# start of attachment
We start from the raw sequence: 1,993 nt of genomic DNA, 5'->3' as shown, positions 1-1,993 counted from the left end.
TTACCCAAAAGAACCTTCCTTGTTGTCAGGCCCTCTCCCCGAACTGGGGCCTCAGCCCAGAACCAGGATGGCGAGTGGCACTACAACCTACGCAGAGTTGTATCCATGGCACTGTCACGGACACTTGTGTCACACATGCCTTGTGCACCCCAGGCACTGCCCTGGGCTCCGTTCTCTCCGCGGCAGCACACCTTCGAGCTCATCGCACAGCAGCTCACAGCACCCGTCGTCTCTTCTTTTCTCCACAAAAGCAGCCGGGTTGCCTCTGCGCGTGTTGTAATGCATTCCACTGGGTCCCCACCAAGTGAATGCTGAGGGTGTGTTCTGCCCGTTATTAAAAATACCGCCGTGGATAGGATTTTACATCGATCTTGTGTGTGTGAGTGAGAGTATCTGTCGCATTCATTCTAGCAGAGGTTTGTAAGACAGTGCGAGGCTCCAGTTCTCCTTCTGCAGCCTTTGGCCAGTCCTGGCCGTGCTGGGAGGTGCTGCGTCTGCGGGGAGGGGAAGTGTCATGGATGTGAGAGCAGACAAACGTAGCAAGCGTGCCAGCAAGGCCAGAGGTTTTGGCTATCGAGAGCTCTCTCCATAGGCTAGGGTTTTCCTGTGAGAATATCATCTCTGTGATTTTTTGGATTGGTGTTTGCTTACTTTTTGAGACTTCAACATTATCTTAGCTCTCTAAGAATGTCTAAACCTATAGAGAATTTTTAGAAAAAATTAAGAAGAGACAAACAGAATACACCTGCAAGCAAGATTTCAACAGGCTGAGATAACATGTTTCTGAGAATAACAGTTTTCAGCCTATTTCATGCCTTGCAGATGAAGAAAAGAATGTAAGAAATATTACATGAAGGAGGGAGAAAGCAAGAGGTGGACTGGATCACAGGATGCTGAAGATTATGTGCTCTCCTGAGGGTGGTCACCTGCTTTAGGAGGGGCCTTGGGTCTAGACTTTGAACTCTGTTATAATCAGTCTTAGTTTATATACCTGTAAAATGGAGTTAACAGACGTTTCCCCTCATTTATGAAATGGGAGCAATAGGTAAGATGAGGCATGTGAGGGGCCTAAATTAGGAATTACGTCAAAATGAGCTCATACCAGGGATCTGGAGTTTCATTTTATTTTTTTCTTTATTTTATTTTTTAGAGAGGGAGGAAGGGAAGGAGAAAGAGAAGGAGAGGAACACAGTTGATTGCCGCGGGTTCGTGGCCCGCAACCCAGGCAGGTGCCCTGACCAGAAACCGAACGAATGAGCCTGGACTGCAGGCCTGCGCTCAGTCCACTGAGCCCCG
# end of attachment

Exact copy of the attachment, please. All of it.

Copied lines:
We start from the raw sequence: 1,993 nt of genomic DNA, 5'->3' as shown, positions 1-1,993 counted from the left end.
TTACCCAAAAGAACCTTCCTTGTTGTCAGGCCCTCTCCCCGAACTGGGGCCTCAGCCCAGAACCAGGATGGCGAGTGGCACTACAACCTACGCAGAGTTGTATCCATGGCACTGTCACGGACACTTGTGTCACACATGCCTTGTGCACCCCAGGCACTGCCCTGGGCTCCGTTCTCTCCGCGGCAGCACACCTTCGAGCTCATCGCACAGCAGCTCACAGCACCCGTCGTCTCTTCTTTTCTCCACAAAAGCAGCCGGGTTGCCTCTGCGCGTGTTGTAATGCATTCCACTGGGTCCCCACCAAGTGAATGCTGAGGGTGTGTTCTGCCCGTTATTAAAAATACCGCCGTGGATAGGATTTTACATCGATCTTGTGTGTGTGAGTGAGAGTATCTGTCGCATTCATTCTAGCAGAGGTTTGTAAGACAGTGCGAGGCTCCAGTTCTCCTTCTGCAGCCTTTGGCCAGTCCTGGCCGTGCTGGGAGGTGCTGCGTCTGCGGGGAGGGGAAGTGTCATGGATGTGAGAGCAGACAAACGTAGCAAGCGTGCCAGCAAGGCCAGAGGTTTTGGCTATCGAGAGCTCTCTCCATAGGCTAGGGTTTTCCTGTGAGAATATCATCTCTGTGATTTTTTGGATTGGTGTTTGCTTACTTTTTGAGACTTCAACATTATCTTAGCTCTCTAAGAATGTCTAAACCTATAGAGAATTTTTAGAAAAAATTAAGAAGAGACAAACAGAATACACCTGCAAGCAAGATTTCAACAGGCTGAGATAACATGTTTCTGAGAATAACAGTTTTCAGCCTATTTCATGCCTTGCAGATGAAGAAAAGAATGTAAGAAATATTACATGAAGGAGGGAGAAAGCAAGAGGTGGACTGGATCACAGGATGCTGAAGATTATGTGCTCTCCTGAGGGTGGTCACCTGCTTTAGGAGGGGCCTTGGGTCTAGACTTTGAACTCTGTTATAATCAGTCTTAGTTTATATACCTGTAAAATGGAGTTAACAGACGTTTCCCCTCATTTATGAAATGGGAGCAATAGGTAAGATGAGGCATGTGAGGGGCCTAAATTAGGAATTACGTCAAAATGAGCTCATACCAGGGATCTGGAGTTTCATTTTATTTTTTTCTTTATTTTATTTTTTAGAGAGGGAGGAAGGGAAGGAGAAAGAGAAGGAGAGGAACACAGTTGATTGCCGCGGGTTCGTGGCCCGCAACCCAGGCAGGTGCCCTGACCAGAAACCGAACGAATGAGCCTGGACTGCAGGCCTGCGCTCAGTCCACTGAGCCCCG